By Tom Gregg
Fluorescent lamps operate at 120 volts (we use 120 volts for this example). The ballast is a transformer/current limiting devise.
Example, on a 277 volt system the ballast reduces the voltage applied to the lamp to 120 volts.
The ballast has an ignition voltage much higher than the rated voltage to start a fluorescent lamp.
Example, a 2 lamp F96 ballast fires 750 volts (referred to as open circuit voltage) to ignite 2 F96 lamps, or a total of 16 feet of lamps. Once the lamps have started the ballast reduces the voltage to 120 volts for normal operation. The same is true for the F40 ballast except the ignition voltage is 250 volts to ignite 2 F40 lamps, or a total of 8 feet of fluorescent lamps. The F40 ballast also generates a 3-4 volt cathode heat.
At the point of ignition (like creating a spark) the cathode in one end of the lamp will sputter off emission past. This will cause a slight end darkening at one end which is normal. Like water, electricity will take the path of least resistance. When the resistance at one end of the lamp becomes to much the ignition point will move to the opposite end of the lamp, and slight end darkening will occur. From there it will move to the second lamp and continue the process till all 4 ends have a slight darkening. When all 4 ends have darkened it is time to replace the lamps. Any further operation of these lamps will begin to damage the ballast.
At the end of lamp life most of the emission coating has been depleted from the cathode. The cathode is still in tact at this point, but the ballast will over work itself trying to ignite, or keep the lamp operating and will eventually burn the cathode out.
Remember, you replace fluorescent lamps for the same reason you change oil in your car (you don’t want to damage the engine ). A ballast cost 12-17 times more than a fluorescent lamp, not including labor. Don’t run your fluorescent lamps to the point that they damage the ballast.
If a lamp is left in operation beyond the recommended relamp period, the ballast will heat up and destroy the power factor capacitor which changes all the ratings of the ballast. It will no longer operate at the designed voltage/amperage, and wattage. The ballast is damaged.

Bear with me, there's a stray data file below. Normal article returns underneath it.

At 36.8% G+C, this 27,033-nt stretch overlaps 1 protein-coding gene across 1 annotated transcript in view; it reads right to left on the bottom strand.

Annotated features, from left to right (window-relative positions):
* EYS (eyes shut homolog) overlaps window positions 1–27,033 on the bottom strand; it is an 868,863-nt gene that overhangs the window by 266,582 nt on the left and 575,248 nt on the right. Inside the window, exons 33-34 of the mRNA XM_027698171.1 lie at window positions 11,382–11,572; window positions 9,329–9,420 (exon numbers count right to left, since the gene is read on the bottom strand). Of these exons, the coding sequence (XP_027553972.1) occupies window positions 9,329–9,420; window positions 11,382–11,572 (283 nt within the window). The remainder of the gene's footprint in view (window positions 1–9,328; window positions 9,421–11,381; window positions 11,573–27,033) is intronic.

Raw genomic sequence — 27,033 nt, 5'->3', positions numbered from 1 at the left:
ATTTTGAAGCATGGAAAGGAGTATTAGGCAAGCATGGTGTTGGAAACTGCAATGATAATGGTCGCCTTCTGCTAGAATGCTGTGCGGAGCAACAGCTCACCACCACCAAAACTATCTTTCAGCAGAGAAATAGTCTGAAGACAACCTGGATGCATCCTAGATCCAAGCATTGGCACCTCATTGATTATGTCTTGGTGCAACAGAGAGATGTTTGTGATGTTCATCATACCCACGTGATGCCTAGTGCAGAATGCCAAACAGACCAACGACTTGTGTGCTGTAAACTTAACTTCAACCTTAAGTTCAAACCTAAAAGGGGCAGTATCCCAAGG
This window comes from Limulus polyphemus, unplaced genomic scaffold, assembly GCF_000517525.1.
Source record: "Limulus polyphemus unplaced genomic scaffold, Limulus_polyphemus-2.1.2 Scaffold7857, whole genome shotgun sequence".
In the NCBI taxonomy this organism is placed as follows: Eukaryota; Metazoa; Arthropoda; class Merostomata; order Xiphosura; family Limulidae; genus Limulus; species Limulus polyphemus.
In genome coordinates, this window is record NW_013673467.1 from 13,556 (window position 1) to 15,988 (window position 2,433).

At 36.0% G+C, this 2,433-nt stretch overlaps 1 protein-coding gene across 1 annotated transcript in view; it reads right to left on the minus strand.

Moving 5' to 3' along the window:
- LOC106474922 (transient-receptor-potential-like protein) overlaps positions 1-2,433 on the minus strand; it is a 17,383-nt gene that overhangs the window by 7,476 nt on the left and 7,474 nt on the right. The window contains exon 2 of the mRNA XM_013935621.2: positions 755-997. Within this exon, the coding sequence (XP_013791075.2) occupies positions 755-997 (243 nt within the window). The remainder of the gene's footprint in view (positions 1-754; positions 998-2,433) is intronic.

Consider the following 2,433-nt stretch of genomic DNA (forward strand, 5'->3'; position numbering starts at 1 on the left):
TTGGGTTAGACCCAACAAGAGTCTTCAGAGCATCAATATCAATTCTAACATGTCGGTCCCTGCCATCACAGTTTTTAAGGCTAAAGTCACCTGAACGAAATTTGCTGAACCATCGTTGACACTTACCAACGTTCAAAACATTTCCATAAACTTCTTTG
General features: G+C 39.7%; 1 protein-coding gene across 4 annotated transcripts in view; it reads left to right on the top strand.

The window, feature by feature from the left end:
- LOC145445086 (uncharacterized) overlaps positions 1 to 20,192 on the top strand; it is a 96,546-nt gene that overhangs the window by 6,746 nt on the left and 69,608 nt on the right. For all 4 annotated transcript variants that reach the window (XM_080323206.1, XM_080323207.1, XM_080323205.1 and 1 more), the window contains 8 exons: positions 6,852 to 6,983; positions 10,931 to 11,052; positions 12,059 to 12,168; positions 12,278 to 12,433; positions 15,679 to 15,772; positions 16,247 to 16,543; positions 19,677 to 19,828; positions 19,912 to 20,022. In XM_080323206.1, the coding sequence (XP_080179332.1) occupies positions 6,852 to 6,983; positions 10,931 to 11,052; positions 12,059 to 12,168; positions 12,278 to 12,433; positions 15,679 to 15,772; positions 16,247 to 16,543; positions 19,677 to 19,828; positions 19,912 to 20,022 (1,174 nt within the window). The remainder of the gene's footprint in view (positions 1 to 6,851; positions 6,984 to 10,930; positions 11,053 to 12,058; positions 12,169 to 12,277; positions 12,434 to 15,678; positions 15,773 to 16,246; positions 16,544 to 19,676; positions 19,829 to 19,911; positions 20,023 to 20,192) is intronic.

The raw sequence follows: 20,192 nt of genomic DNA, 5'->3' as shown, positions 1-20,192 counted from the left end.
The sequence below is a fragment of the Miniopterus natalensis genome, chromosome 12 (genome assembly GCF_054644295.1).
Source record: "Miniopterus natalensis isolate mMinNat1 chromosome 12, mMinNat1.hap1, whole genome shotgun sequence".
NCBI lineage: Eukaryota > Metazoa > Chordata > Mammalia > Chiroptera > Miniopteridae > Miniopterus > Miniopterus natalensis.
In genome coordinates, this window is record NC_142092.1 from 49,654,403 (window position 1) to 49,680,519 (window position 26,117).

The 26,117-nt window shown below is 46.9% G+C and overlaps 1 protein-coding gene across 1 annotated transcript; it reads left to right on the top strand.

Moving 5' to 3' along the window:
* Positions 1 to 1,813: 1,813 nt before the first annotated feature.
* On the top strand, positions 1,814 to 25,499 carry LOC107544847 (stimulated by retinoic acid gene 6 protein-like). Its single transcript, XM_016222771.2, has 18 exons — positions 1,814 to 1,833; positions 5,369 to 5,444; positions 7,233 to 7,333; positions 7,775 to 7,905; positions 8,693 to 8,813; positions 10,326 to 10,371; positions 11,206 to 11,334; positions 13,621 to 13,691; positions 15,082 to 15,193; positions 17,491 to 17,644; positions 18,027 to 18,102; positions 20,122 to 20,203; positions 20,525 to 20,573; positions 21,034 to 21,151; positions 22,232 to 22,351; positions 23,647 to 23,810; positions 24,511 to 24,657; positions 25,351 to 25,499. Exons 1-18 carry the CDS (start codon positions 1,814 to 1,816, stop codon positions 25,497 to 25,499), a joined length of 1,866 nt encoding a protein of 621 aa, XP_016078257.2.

If a ballast heats up to the point that the thermalcouple disengages it from the electrical circuit (prevent a fire) the damage is already done.
The ballast is an auto transformer consisting of primary and secondary induction windings. The only insulation these coils of wire have is a thin coat of varnish. When the ballast over heats it burns off the thin coat of varnish allowing the windings to short out and drastically changing the electrical values of the ballast. When this happens the transformer action can become a step up transformer consuming a great deal more wattage and causing premature lamp failure.
- New lamps operated on a damaged ballast will experience short lamp life.
- Sever end blackening of 2-3 inches on one end of a fluorescent lamp is caused by a defective ballast.
- Broken or defect lamp holders, and loose electrical connections will cause the same problem. Remember the heat in the fixture will cause expansion that can decrease a positive electrical contact.
Normal end of life. Slight end darkening.
Abnormal end darkening, approximately 2- 3 inches in length
Problem, defective ballast.
Defective ballast will continue to prematurely burn out new lamps (weeks to Months).
Replace ballast, lamps, and defective lamp holders.
A word about Electronic Ballast
Electronic ballast are more efficient than the standard ballast. They are available in operating configurations of Rapid Start, and Instant Start. The benefits far out way the standard ballast with the new proven technology, energy savings, and reliability. Fluorescent lamp performance improves, both in light output, and life. Quick starts, no flickering, and the occasional noise (60 cycle hum) has been eliminated.
For more information and better lighting, contact your
Frank S. Johnson